LORAIN — Lorain school officials have not decided which teachers won’t be back in the classroom next year.
The district already notified 246 teachers that they would be let go, but the precise positions that will be axed and those that might be spared are under review, Board President Jeanine Donaldson told the nearly 500 parents, teachers and students who attended Monday’s board meeting.
The list is expected to be finalized at a special meeting later this week, Donaldson said. The cuts must be made 30 days before the beginning of the school year, which starts Aug. 23, according to the teachers’ contract.
“There’s a lot to consider right now, and this is all so tense, that we want to make certain that we do this the right way,” she said.
Angry teachers and parents spent more than an hour addressing the board after the announcement, most lamenting what they deemed the board’s inaction since announcing that the teachers would be cut last month.
The layoffs were announced after the district’s new treasurer discovered that the district would be $4.75 million in debt by June 30 without them.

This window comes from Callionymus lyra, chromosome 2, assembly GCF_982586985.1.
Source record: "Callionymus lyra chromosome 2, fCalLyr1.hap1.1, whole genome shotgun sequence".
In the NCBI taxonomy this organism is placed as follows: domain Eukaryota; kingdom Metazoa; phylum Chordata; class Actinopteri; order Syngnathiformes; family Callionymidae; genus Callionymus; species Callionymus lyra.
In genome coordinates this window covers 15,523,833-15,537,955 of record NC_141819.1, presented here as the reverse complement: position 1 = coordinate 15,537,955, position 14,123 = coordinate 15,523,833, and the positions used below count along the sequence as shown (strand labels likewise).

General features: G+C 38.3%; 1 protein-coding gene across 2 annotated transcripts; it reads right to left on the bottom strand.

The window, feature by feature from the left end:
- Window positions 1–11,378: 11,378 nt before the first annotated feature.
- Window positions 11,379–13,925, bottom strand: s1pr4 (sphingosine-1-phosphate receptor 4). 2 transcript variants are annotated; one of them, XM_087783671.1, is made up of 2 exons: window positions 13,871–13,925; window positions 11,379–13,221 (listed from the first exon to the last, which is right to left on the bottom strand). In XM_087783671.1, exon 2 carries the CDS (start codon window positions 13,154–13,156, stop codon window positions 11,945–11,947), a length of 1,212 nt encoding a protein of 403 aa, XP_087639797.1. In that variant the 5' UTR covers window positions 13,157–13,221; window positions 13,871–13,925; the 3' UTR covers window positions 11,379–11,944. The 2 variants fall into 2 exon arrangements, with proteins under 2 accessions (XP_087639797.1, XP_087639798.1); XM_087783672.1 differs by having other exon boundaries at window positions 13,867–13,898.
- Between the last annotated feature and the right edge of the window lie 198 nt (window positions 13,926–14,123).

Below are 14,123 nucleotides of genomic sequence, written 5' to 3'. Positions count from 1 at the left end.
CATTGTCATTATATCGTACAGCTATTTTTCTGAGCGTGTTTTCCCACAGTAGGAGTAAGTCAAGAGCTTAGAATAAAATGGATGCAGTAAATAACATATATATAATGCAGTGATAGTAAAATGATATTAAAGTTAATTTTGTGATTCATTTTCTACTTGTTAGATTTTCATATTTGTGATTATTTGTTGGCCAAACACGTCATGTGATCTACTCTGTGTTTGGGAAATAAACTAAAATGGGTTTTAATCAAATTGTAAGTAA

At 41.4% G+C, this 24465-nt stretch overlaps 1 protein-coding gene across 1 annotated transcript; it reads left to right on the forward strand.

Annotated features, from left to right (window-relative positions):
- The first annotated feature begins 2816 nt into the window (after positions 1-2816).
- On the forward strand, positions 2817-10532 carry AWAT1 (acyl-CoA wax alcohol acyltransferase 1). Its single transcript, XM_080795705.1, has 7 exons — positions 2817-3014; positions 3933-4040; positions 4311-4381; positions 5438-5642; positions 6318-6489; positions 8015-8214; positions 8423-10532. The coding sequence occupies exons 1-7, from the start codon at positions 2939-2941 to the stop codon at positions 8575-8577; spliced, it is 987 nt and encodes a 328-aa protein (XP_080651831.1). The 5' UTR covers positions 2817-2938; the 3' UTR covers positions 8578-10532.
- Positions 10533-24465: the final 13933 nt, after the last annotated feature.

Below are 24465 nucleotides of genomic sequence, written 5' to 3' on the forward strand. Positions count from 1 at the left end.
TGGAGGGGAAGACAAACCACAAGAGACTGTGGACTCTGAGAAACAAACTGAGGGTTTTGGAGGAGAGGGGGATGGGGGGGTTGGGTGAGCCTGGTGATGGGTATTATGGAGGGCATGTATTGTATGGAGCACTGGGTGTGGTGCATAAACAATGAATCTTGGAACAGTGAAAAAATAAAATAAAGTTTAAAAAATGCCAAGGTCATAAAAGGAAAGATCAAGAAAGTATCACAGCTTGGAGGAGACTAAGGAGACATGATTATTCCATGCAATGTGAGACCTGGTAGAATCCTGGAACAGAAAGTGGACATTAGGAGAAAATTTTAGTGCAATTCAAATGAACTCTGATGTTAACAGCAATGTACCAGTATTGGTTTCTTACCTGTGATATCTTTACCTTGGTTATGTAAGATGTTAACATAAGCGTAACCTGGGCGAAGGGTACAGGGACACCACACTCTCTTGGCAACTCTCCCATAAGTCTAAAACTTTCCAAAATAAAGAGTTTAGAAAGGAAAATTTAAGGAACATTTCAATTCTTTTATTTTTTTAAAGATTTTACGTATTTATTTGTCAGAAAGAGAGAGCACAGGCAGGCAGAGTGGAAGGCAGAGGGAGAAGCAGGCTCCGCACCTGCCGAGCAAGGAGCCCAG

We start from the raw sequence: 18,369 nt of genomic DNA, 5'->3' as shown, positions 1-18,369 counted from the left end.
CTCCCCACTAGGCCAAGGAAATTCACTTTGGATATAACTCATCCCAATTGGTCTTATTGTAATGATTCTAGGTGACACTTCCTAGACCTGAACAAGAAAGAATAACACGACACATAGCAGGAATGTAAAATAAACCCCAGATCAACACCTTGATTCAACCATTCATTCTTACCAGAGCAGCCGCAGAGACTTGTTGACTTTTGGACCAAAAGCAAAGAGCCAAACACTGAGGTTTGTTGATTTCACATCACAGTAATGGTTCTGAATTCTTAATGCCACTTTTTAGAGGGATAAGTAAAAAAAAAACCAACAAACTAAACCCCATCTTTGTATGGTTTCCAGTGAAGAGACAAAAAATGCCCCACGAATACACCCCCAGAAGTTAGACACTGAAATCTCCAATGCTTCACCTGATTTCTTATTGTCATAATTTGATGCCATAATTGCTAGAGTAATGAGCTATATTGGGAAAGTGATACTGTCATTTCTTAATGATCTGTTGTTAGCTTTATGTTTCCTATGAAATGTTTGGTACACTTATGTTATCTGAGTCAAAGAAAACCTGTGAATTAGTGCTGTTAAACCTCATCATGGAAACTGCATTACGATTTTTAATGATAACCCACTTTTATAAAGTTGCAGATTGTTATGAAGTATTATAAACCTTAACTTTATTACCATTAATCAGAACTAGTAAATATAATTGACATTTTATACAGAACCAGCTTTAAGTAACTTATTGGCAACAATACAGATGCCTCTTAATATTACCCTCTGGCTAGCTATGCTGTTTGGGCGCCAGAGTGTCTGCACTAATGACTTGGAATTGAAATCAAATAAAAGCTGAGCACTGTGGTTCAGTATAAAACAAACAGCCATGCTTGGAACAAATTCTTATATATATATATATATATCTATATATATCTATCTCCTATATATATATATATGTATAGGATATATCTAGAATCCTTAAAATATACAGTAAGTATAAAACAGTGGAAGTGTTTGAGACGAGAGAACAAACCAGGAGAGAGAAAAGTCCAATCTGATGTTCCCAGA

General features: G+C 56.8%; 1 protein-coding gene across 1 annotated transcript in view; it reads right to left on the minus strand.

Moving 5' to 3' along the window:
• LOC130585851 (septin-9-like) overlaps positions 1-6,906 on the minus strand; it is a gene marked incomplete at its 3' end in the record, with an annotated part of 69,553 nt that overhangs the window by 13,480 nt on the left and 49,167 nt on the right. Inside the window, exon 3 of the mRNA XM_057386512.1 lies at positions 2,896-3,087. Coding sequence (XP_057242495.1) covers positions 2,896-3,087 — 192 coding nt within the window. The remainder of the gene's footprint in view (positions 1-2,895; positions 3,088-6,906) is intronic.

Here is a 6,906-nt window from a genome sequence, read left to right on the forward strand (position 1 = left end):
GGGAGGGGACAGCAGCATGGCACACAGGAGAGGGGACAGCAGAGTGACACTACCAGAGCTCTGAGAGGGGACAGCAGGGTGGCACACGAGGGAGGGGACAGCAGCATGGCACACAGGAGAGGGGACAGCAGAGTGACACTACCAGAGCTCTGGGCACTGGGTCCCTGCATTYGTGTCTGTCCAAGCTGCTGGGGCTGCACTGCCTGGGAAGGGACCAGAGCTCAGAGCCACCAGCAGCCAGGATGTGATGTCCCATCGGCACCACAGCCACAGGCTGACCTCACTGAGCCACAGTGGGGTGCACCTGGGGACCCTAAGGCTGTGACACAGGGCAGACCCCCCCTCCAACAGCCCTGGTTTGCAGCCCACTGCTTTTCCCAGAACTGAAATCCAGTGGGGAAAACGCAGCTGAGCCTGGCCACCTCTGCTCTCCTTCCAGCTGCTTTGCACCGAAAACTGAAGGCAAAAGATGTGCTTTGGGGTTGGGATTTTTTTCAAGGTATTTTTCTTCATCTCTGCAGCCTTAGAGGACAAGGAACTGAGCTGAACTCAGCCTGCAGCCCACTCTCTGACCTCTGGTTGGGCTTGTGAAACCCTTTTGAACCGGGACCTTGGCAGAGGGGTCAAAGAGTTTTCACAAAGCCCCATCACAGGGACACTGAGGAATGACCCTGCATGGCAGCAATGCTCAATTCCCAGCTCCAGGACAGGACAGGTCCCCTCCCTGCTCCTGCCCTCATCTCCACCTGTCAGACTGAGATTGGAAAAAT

Etta Heck, who brought her teenage daughter to the microphone with her when she spoke, said the board has been irresponsible with taxpayer money by not keeping a closer eye on the district’s finances.
“If I told you that I lost all that money and didn’t know where it was, that would be theft and I would be in jail — well, why aren’t you?” she asked the members.
Her daughter said she expects her education to suffer because of the teacher cuts, which will likely eliminate entire programs at some schools.
“We are supposed to be your students and you are supposed to give us an education,” she said. “How can you treat the teachers I know and love like dirt because you don’t know how to spend money?”
The board members took several personal shots from the speakers, who made reference to the fact that the board members sat stone faced and emotionless during the meetings and refused to answer any of the questions.
Maureen Koler, who has three children in the district, said she didn’t think it was appropriate to avoid talking with people by having school spokesman Dean Schnurr speak for them.
“I speak loud enough for my kids — I don’t need a spokesman,” she screamed into the microphone.
The board said they couldn’t answer the three most frequent questions — which programs would be kept, where the remaining teachers would go and what the plan was for the future.
“I can’t get those answers myself,” said board member Dina Ferrer after the meeting.
Contact Adam Wright at 329-7151 or email@example.com.